First, they will take a premade rod, and slide it directly into place. Then, the back part of the seat is a little easier. The back part fits over the back bracket, where it should be, then you’ll locate the rod, and tuck it in between the cushion. Then you’ll take a set of hog ring pliers, clamp around the hog ring, and squeeze.

Make sure that the clamp is securely fastened by tugging on the cloth. The next step is to pull the cloth out and over the foam. This process will be a tedious process, so make sure you are thorough before turning it over to clamp underneath.

Seat frame - 65 Malibu

After stretching the fabric over the pivots for the upper part of the seat, you’ll need to make sure the top is fastened first. Then, pull it over, mark where the pivots are for future cutting. After this, stretch the seat cover over the frame.

65 Malibu seat rod

When doing the other half of the seat cover, turn it inside out in order to install the hog rings into the seam to give it that fit. If you do not do this, it lays out over the foam giving you an unnecessary air pocket. Another tip to have a nice form-fitting seat, is to leave it out in the sun or warm them up, they will become a little bit easier to maneuver.

Hog clamp 65 Malibu seat

Make sure to clamp the hog ring to the bar that is outside the material to fasten it, then onto the frame of the seat. Now that the bottom half is fastened, you can focus on aligning the top half. When you hog ring it into the edge of the seat, the rod will make it nice and tucked in.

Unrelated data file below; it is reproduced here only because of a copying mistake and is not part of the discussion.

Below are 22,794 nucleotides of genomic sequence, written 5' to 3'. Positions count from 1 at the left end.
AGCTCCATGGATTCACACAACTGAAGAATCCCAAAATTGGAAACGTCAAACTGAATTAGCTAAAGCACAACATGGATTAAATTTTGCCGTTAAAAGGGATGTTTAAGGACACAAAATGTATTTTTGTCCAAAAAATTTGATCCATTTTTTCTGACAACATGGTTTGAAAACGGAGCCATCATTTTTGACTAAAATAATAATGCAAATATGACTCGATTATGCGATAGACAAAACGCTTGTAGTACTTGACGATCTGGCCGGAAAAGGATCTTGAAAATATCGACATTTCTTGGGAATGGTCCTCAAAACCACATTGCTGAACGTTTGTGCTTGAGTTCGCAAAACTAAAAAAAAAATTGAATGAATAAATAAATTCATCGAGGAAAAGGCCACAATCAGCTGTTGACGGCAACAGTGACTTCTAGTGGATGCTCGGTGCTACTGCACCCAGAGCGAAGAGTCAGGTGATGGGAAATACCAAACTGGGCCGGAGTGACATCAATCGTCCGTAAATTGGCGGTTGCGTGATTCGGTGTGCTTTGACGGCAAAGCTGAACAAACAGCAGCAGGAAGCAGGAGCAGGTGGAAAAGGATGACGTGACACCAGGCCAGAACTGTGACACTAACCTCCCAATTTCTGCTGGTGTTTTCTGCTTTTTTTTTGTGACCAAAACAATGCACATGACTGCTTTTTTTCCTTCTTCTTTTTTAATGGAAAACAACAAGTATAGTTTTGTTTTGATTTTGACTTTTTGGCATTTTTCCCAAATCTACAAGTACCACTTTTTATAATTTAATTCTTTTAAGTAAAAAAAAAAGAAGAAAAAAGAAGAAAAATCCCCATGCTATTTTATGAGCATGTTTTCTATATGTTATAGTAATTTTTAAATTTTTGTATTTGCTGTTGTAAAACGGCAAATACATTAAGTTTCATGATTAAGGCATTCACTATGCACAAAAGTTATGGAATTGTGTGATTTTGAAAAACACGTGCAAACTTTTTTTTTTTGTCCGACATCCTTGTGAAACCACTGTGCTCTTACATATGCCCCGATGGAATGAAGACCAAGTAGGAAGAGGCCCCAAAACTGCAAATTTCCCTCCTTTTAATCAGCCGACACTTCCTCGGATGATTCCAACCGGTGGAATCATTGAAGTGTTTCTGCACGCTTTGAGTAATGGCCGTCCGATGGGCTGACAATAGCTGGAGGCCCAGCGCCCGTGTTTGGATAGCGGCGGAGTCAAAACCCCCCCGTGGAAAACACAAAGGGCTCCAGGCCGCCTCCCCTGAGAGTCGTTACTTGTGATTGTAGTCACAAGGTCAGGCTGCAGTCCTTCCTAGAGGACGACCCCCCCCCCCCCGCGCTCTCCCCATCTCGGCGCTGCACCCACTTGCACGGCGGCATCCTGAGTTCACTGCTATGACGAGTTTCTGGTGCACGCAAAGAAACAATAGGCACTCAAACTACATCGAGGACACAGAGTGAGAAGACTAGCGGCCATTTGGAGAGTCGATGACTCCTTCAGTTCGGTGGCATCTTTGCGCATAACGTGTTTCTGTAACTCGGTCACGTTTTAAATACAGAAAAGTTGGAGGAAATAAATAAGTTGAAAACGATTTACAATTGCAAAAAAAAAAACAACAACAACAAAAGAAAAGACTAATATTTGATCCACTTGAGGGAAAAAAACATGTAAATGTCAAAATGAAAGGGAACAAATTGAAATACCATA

Bottom seat 65 Malibu

After installing the hog rings to the sides to seal the cover, the side trim is installed. Locate the mounting holes with the screws, then screw it to the seat. Attach the top part of the seat to the bottom, and finally it’s ready to be put back in the car.

65 Malibu Seat Cover

We continue to restore the ‘65 Malibu SS collector car on The Build. Be sure to  stay up with The Build on our YouTube Channel, to see what else is restored. Also,  continue to follow along with the  Ami G on our Facebook page.

Influence your kids and the younger generation!

It is ok to share your passion about the cars you love and your personal history with those cars. Those stories will be remembered. Without the stories, it is hard for the kids nowadays to see why we are so passionate about cars.
 
For example, when I was a kid, my mom drove a 1973 Oldsmobile Delta 88. It was a green 2-door, with a white vinyl top. It was a huge car. My mom being 4’11” tall only added to the size of the car.  This car was awesome. It had a Rocket 350 engine with a 4-barrel, quadra-jet carburetor. With a full size bench seat in the front, I use to sit in the middle and shift gears from 1st to 2nd and then into drive whenever we went anywhere. If we were ever next to a car at a light that I thought we should hole shot when the light turned green, I also could talk my mom into flooring it on occasion.
 
Delta 88 collector car
 
These memories will be with me forever.
 
To this day, when I see a ‘73 Oldsmobile Delta 88, I immediately go back to that time in my life and think about my mom, who is no longer with us. I absolutely love those cars. So much so that I will probably own one eventually.
 
Your kids should know about these memories, and you should be creating new “car” memories for them. Get out and enjoy your old cars, and bring the family into the mix. They don’t know it now, but they will have those memories for the rest of their lives!